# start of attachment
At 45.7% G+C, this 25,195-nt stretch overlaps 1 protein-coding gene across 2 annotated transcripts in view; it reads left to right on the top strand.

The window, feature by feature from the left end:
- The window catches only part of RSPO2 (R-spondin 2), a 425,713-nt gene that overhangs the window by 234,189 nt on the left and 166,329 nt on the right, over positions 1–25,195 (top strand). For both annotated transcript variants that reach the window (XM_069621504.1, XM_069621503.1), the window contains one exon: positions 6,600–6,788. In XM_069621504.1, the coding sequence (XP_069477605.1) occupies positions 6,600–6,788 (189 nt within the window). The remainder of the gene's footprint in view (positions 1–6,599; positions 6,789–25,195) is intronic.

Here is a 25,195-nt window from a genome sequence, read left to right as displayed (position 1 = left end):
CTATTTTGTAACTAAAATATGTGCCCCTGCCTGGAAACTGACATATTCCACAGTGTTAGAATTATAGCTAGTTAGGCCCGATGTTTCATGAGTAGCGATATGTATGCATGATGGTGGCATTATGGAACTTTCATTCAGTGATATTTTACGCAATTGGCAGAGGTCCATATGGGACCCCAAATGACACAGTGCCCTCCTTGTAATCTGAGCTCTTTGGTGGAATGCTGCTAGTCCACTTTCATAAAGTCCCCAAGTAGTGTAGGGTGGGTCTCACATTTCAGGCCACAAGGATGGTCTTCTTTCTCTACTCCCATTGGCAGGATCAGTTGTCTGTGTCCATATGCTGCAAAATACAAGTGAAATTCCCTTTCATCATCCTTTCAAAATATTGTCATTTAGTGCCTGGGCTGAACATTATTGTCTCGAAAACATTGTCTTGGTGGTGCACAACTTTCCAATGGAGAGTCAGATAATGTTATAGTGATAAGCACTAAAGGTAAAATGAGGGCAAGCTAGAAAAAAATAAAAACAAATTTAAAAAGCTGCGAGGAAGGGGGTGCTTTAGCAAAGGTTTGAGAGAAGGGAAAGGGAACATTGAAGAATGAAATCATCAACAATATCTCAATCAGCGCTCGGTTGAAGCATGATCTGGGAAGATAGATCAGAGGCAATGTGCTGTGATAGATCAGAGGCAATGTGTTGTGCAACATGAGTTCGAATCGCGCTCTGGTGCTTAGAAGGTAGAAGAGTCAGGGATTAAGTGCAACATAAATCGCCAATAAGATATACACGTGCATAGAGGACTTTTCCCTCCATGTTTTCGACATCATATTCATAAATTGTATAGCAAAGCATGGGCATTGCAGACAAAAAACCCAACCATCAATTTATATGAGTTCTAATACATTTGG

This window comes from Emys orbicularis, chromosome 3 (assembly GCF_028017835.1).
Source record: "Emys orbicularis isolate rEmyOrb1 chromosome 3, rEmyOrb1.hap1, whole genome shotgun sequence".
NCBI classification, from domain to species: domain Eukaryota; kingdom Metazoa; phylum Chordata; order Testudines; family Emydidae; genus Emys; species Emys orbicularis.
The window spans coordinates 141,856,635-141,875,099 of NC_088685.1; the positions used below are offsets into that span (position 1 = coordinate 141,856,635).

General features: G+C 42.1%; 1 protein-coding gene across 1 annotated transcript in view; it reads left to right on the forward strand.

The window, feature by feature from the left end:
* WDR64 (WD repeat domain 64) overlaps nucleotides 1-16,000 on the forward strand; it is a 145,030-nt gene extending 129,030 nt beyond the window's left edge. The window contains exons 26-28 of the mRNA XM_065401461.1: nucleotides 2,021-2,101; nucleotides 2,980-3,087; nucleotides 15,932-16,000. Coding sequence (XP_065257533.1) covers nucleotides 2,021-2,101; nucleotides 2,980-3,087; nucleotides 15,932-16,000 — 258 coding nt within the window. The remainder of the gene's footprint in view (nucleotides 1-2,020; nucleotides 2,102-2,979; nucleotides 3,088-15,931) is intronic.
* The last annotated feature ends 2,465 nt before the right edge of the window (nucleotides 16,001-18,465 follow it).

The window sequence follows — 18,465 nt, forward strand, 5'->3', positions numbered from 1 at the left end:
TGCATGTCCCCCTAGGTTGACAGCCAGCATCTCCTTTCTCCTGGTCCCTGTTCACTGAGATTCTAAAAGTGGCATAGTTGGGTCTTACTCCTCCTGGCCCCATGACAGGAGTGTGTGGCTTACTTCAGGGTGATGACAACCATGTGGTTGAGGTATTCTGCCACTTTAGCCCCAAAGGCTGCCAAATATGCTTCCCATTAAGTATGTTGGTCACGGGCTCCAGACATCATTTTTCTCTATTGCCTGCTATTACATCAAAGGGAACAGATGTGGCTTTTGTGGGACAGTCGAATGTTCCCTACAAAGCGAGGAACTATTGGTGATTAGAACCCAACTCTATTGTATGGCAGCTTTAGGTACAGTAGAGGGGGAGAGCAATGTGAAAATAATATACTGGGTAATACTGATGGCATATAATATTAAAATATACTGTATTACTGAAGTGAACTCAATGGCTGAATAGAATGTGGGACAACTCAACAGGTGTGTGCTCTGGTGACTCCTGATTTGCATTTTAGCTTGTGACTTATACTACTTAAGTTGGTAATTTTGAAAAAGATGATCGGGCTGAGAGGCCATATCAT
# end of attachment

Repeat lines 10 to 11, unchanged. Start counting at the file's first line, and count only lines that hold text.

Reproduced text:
General features: G+C 42.1%; 1 protein-coding gene across 1 annotated transcript in view; it reads left to right on the forward strand.

The window, feature by feature from the left end: